Spencer Dermatology Associates in Crawfordsville was getting a good response to an ad in their local newspaper for a new receptionist for the practice. Phone calls were coming in and resumes were arriving in the mail.
The only problem was: The practice never placed an ad and already had a receptionist.
The practice did have a long-standing account with the local paper and, as it turns out, someone else placed a classified ad using the practice’s name and address but a toll-free number. When the practice staff called the number, they were connected with a vendor trying to sell employment seekers $199 software for home medical billing.
“We called the newspaper to tell them we did not place the ad, and the newspaper staff quickly realized they had been duped,” said Janice Smith, practice manager for the office of Linda Spencer, M.D.
Since the ad request was called in late on a Friday for the weekend editions, the paper acted swiftly to include the ad in the next day’s paper, but failed to verify the source. Now they are out the money and Spencer Dermatology is out the time spent dealing with the situation.
Advice from the practice and local police
“This is a scam,” said Officer Jared Colley of the Crawfordsville Police Department.
“Ads are being placed fraudulently.” A second incident has now occurred, according to the police.
Meanwhile, Smith at Dr. Spencer’s office wondered, “How did they (the scammers) pick us?”
The ongoing account at the local newspaper served as a key element. Officer Colley recommended medical offices with open accounts for classifieds at their newspapers close those accounts. Begin paying for each ad as it is placed. Also, contact your local paper about the Montgomery County incidents.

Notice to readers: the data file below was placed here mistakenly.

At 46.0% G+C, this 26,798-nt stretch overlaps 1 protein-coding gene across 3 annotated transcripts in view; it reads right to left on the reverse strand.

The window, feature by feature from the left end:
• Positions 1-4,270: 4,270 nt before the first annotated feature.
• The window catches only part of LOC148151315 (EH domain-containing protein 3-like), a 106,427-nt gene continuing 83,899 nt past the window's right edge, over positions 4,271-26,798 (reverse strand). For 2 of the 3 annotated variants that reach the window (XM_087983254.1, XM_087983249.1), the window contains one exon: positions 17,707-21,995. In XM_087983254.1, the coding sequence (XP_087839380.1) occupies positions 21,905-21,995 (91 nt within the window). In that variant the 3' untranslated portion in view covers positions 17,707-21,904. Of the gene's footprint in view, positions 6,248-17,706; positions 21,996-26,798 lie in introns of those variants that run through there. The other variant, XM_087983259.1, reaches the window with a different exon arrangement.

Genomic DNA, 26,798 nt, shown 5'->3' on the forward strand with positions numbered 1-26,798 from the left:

“Local papers may need to change some policies too,” Officer Colley said. The newspaper involved in this incident now has a policy requiring staff to verify by calling back the contact after an ad is placed.
Dr. Spencer said, “My recommendation is to contact newspapers with which you have placed a classified ad in the past and tell them that under no circumstances are they to run an ad based on a phone call from someone claiming to be from the practice. All ads should be proofread and approved before running.”
Her practice has a history of always proofreading an ad before it’s printed. “By calling the newspaper on a Friday afternoon they certainly enhanced their chances of not having the call questioned, since there wouldn’t be time for proofreading,” the doctor noted.
Whether the 877 number in the ad is connected to a legitimate business remains unknown; subpoenas would be required to track the source. But the practice did report the incident to the local police, the state Office of the Attorney General – and to the ISMA so other medical offices could be alerted.
The officer believes the perpetrators that hit his town will now move to another part of the state.